11/06/07 1:36PM By Deborah Luskin
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(HOST) Hunting season is not just a Vermont tradition. According to commentator Deborah Luskin, hunting is a primal force of nature.
(LUSKIN) I'm not a hunter. I tried it once, with a camera, only to discover I'm a farmer at heart. Nevertheless, I welcome hunting as part of the rhythm of nature, like autumn leaves.
I'm not a hunter, but I have friends who are. They rise in the dark to enter the woods like pale shadows, slipping behind trees to wait for deer.
I also have friends who wrinkle their noses at the very idea of hunting, and speak of hunting and hunters with great disdain. When I tell them about my friend who only eats meat he takes from the woods, I see a flicker of doubt cross these nay-sayers' eyes as they calculate the morality of buying meat from the market, neatly cellophane-wrapped. Is that really better? I ask.
I'm not pulled to the woods the way some are, but I've witnessed the spell hunting casts. I've seen clean-cut, ordinary fellows stop shaving in September, grow silent in October, and go feral by Opening Day. There's something about tracking deer through the woods, pitting themselves against nature in nature, that sets these hunters right, even if, at the end of two weeks, they haven't shot a deer. I imagine it's a bit how I feel if I don't get outdoors in the course of a day, but stronger, as if these hunters haven't had the wild as thoroughly bred out of them.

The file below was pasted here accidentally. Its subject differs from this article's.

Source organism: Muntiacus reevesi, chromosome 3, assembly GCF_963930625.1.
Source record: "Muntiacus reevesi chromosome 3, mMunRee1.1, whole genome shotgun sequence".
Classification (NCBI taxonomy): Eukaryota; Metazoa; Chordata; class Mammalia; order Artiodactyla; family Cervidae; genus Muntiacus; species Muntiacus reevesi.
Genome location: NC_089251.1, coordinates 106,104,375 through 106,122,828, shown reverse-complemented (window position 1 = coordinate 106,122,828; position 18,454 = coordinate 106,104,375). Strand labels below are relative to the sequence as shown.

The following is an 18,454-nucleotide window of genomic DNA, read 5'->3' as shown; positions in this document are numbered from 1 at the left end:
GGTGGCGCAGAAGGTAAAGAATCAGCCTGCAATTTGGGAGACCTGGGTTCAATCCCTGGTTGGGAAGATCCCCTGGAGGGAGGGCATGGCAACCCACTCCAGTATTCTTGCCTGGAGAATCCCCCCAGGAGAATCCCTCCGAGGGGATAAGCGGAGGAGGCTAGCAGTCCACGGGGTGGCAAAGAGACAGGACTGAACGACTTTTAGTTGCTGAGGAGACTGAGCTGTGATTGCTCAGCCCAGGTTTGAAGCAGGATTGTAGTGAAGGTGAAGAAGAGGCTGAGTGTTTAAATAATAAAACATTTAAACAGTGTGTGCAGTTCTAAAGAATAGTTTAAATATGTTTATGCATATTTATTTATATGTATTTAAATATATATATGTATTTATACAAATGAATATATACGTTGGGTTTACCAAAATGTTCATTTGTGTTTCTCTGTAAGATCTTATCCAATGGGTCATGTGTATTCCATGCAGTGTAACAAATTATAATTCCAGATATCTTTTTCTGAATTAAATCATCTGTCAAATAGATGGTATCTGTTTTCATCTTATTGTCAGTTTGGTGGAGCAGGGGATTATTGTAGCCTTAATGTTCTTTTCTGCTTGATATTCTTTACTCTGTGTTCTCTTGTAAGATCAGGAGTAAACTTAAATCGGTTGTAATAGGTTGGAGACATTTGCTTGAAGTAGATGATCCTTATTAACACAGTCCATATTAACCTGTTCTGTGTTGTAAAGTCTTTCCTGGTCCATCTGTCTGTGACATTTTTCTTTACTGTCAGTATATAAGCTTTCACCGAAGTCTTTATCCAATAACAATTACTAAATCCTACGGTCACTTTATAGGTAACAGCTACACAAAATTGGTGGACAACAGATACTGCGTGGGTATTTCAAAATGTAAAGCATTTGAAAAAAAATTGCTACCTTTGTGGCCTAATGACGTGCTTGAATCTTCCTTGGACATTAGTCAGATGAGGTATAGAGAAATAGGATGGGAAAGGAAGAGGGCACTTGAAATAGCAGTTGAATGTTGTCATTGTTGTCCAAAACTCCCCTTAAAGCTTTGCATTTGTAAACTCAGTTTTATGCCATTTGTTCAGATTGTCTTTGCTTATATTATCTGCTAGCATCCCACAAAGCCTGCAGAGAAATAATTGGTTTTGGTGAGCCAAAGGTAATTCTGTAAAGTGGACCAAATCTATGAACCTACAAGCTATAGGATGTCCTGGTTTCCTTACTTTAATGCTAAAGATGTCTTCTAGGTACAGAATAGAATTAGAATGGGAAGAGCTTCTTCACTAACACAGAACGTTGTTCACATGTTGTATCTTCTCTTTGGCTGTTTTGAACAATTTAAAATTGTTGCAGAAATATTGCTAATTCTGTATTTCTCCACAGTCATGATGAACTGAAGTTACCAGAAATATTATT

I'm not a hunter, but I appreciate hunting for good management of the herd. I've seen deer starving in late March as the snow shrinks and they come down from their yards searching the valleys for browse. I've seen mangled deer too weak to outrun neighborhood dogs, and deer too famished to cross a road before an on-coming car.
In the twenty-odd years I've lived here, I've seen woodland habitat usurped by humans for homes and shopping malls. Under these circumstances, it seems only humane to cull the herd.
I'm not a hunter, but I like to listen to the stories of those who are. My neighbor, who doesn't usually say much, waxes eloquent in season.
"How'd it go this morning?" I ask him when I see him in his red-checked shirt.
His eyes light up, "I saw a six-pointer," he says, "But I couldn't get a good bead on him."
He continues with details of landscape and wind and sightlines, and I nod, recognizing his passion for something I don't really understand. I marvel at this whole field of knowledge of deer behavior and the way of the woods not because I'm especially interested in how deer think, but because I am fascinated by humans, and hunting is deeply human.
I'm not a hunter, but I like being outside. My husband's not a hunter either, but he likes walking in the woods. I urge him to stick to the roads for this brief, potentially deadly time. It's not so much that I worry a hunter will mistake him for a deer, but more because I think that for these few days something primal takes over, and hunters need the woods to themselves.
Deborah Luskin teaches writing and literature to non-traditional students in hospitals, libraries and prisons throughout Vermont.